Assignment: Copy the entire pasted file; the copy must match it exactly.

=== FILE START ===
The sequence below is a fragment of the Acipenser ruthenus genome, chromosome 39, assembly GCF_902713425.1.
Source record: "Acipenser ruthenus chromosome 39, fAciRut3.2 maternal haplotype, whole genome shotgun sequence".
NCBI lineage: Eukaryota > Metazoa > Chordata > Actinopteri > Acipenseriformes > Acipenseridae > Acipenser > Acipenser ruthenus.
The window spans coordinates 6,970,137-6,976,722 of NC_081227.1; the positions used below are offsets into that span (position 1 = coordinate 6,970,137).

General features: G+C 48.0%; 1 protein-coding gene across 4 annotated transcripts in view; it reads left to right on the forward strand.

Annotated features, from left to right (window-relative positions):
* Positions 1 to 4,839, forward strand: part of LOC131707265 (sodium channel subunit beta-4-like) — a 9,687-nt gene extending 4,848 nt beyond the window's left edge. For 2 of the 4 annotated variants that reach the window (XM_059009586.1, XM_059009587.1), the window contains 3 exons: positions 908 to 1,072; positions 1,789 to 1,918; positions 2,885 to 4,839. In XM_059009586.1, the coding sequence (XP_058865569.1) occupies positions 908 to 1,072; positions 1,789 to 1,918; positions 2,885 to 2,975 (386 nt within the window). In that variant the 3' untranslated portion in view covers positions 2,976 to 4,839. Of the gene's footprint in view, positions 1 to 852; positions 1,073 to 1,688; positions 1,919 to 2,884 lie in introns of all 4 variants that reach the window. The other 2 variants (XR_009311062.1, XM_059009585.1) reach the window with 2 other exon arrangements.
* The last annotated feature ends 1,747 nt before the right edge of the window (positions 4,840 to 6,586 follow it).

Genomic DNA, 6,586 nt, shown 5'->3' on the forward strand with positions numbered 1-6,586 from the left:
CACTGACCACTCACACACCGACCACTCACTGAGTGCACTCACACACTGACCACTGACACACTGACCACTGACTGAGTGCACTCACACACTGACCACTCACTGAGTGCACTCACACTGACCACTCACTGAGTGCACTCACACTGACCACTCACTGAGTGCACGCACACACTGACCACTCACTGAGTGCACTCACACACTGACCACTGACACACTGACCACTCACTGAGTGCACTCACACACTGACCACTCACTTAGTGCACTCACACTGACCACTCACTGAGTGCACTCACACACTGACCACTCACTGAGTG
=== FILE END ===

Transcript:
The sequence below is a fragment of the Acipenser ruthenus genome, chromosome 39, assembly GCF_902713425.1.
Source record: "Acipenser ruthenus chromosome 39, fAciRut3.2 maternal haplotype, whole genome shotgun sequence".
NCBI lineage: Eukaryota > Metazoa > Chordata > Actinopteri > Acipenseriformes > Acipenseridae > Acipenser > Acipenser ruthenus.
The window spans coordinates 6,970,137-6,976,722 of NC_081227.1; the positions used below are offsets into that span (position 1 = coordinate 6,970,137).

General features: G+C 48.0%; 1 protein-coding gene across 4 annotated transcripts in view; it reads left to right on the forward strand.

Annotated features, from left to right (window-relative positions):
* Positions 1 to 4,839, forward strand: part of LOC131707265 (sodium channel subunit beta-4-like) — a 9,687-nt gene extending 4,848 nt beyond the window's left edge. For 2 of the 4 annotated variants that reach the window (XM_059009586.1, XM_059009587.1), the window contains 3 exons: positions 908 to 1,072; positions 1,789 to 1,918; positions 2,885 to 4,839. In XM_059009586.1, the coding sequence (XP_058865569.1) occupies positions 908 to 1,072; positions 1,789 to 1,918; positions 2,885 to 2,975 (386 nt within the window). In that variant the 3' untranslated portion in view covers positions 2,976 to 4,839. Of the gene's footprint in view, positions 1 to 852; positions 1,073 to 1,688; positions 1,919 to 2,884 lie in introns of all 4 variants that reach the window. The other 2 variants (XR_009311062.1, XM_059009585.1) reach the window with 2 other exon arrangements.
* The last annotated feature ends 1,747 nt before the right edge of the window (positions 4,840 to 6,586 follow it).

Genomic DNA, 6,586 nt, shown 5'->3' on the forward strand with positions numbered 1-6,586 from the left:
CACTGACCACTCACACACCGACCACTCACTGAGTGCACTCACACACTGACCACTGACACACTGACCACTGACTGAGTGCACTCACACACTGACCACTCACTGAGTGCACTCACACTGACCACTCACTGAGTGCACTCACACTGACCACTCACTGAGTGCACGCACACACTGACCACTCACTGAGTGCACTCACACACTGACCACTGACACACTGACCACTCACTGAGTGCACTCACACACTGACCACTCACTTAGTGCACTCACACTGACCACTCACTGAGTGCACTCACACACTGACCACTCACTGAGTG